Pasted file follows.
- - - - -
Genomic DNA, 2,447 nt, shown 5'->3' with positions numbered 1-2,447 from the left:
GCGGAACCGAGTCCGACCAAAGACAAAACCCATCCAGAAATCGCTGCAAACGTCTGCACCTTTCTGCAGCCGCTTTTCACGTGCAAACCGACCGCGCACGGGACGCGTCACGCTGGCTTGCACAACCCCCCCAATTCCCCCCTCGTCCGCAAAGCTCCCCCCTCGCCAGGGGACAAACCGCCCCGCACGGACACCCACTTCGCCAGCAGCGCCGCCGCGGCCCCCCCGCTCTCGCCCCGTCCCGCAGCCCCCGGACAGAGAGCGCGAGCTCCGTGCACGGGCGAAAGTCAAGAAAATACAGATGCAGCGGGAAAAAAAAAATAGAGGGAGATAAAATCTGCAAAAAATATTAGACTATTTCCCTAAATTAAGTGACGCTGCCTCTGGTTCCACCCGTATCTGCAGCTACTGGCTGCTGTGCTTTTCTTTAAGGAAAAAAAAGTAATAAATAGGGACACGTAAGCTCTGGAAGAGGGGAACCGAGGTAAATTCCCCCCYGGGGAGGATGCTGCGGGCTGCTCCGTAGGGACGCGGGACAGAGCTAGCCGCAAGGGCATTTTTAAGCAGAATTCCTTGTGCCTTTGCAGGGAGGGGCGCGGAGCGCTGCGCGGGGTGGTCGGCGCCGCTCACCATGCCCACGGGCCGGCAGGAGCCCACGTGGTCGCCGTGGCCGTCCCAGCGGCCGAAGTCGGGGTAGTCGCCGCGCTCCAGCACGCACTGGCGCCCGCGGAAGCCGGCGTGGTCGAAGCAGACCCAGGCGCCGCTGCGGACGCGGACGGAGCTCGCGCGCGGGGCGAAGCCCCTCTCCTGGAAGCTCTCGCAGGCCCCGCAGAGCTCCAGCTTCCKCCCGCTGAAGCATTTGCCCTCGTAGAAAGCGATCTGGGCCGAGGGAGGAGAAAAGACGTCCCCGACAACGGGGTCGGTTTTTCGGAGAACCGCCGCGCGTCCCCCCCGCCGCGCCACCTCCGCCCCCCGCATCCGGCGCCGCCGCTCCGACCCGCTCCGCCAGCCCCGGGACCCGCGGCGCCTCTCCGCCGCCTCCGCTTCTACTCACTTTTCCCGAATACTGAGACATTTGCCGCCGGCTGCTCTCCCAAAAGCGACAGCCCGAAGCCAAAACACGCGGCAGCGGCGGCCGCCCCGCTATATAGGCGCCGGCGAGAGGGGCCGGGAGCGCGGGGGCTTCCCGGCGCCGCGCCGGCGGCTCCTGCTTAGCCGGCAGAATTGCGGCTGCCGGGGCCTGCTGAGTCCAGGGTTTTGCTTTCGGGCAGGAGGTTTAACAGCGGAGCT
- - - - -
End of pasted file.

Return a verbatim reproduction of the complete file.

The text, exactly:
Genomic DNA, 2,447 nt, shown 5'->3' with positions numbered 1-2,447 from the left:
GCGGAACCGAGTCCGACCAAAGACAAAACCCATCCAGAAATCGCTGCAAACGTCTGCACCTTTCTGCAGCCGCTTTTCACGTGCAAACCGACCGCGCACGGGACGCGTCACGCTGGCTTGCACAACCCCCCCAATTCCCCCCTCGTCCGCAAAGCTCCCCCCTCGCCAGGGGACAAACCGCCCCGCACGGACACCCACTTCGCCAGCAGCGCCGCCGCGGCCCCCCCGCTCTCGCCCCGTCCCGCAGCCCCCGGACAGAGAGCGCGAGCTCCGTGCACGGGCGAAAGTCAAGAAAATACAGATGCAGCGGGAAAAAAAAAATAGAGGGAGATAAAATCTGCAAAAAATATTAGACTATTTCCCTAAATTAAGTGACGCTGCCTCTGGTTCCACCCGTATCTGCAGCTACTGGCTGCTGTGCTTTTCTTTAAGGAAAAAAAAGTAATAAATAGGGACACGTAAGCTCTGGAAGAGGGGAACCGAGGTAAATTCCCCCCYGGGGAGGATGCTGCGGGCTGCTCCGTAGGGACGCGGGACAGAGCTAGCCGCAAGGGCATTTTTAAGCAGAATTCCTTGTGCCTTTGCAGGGAGGGGCGCGGAGCGCTGCGCGGGGTGGTCGGCGCCGCTCACCATGCCCACGGGCCGGCAGGAGCCCACGTGGTCGCCGTGGCCGTCCCAGCGGCCGAAGTCGGGGTAGTCGCCGCGCTCCAGCACGCACTGGCGCCCGCGGAAGCCGGCGTGGTCGAAGCAGACCCAGGCGCCGCTGCGGACGCGGACGGAGCTCGCGCGCGGGGCGAAGCCCCTCTCCTGGAAGCTCTCGCAGGCCCCGCAGAGCTCCAGCTTCCKCCCGCTGAAGCATTTGCCCTCGTAGAAAGCGATCTGGGCCGAGGGAGGAGAAAAGACGTCCCCGACAACGGGGTCGGTTTTTCGGAGAACCGCCGCGCGTCCCCCCCGCCGCGCCACCTCCGCCCCCCGCATCCGGCGCCGCCGCTCCGACCCGCTCCGCCAGCCCCGGGACCCGCGGCGCCTCTCCGCCGCCTCCGCTTCTACTCACTTTTCCCGAATACTGAGACATTTGCCGCCGGCTGCTCTCCCAAAAGCGACAGCCCGAAGCCAAAACACGCGGCAGCGGCGGCCGCCCCGCTATATAGGCGCCGGCGAGAGGGGCCGGGAGCGCGGGGGCTTCCCGGCGCCGCGCCGGCGGCTCCTGCTTAGCCGGCAGAATTGCGGCTGCCGGGGCCTGCTGAGTCCAGGGTTTTGCTTTCGGGCAGGAGGTTTAACAGCGGAGCT